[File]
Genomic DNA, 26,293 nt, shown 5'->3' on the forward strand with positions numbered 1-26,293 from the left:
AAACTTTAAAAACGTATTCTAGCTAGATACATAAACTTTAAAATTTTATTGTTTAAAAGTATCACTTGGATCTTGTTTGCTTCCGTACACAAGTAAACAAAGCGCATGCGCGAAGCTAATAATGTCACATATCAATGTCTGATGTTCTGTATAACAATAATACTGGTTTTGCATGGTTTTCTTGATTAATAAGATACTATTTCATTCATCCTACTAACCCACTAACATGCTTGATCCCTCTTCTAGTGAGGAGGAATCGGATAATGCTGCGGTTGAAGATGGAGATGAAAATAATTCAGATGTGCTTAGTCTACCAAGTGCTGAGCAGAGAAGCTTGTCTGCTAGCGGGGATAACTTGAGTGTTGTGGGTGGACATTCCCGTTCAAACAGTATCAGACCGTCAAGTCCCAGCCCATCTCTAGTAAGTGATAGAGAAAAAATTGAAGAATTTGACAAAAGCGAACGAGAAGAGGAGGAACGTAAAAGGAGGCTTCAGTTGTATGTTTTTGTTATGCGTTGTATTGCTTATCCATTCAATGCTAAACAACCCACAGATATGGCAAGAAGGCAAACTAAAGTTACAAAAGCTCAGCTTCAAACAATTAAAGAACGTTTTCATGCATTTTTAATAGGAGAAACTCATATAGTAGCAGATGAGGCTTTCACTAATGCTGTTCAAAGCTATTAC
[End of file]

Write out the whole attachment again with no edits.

Genomic DNA, 26,293 nt, shown 5'->3' on the forward strand with positions numbered 1-26,293 from the left:
AAACTTTAAAAACGTATTCTAGCTAGATACATAAACTTTAAAATTTTATTGTTTAAAAGTATCACTTGGATCTTGTTTGCTTCCGTACACAAGTAAACAAAGCGCATGCGCGAAGCTAATAATGTCACATATCAATGTCTGATGTTCTGTATAACAATAATACTGGTTTTGCATGGTTTTCTTGATTAATAAGATACTATTTCATTCATCCTACTAACCCACTAACATGCTTGATCCCTCTTCTAGTGAGGAGGAATCGGATAATGCTGCGGTTGAAGATGGAGATGAAAATAATTCAGATGTGCTTAGTCTACCAAGTGCTGAGCAGAGAAGCTTGTCTGCTAGCGGGGATAACTTGAGTGTTGTGGGTGGACATTCCCGTTCAAACAGTATCAGACCGTCAAGTCCCAGCCCATCTCTAGTAAGTGATAGAGAAAAAATTGAAGAATTTGACAAAAGCGAACGAGAAGAGGAGGAACGTAAAAGGAGGCTTCAGTTGTATGTTTTTGTTATGCGTTGTATTGCTTATCCATTCAATGCTAAACAACCCACAGATATGGCAAGAAGGCAAACTAAAGTTACAAAAGCTCAGCTTCAAACAATTAAAGAACGTTTTCATGCATTTTTAATAGGAGAAACTCATATAGTAGCAGATGAGGCTTTCACTAATGCTGTTCAAAGCTATTAC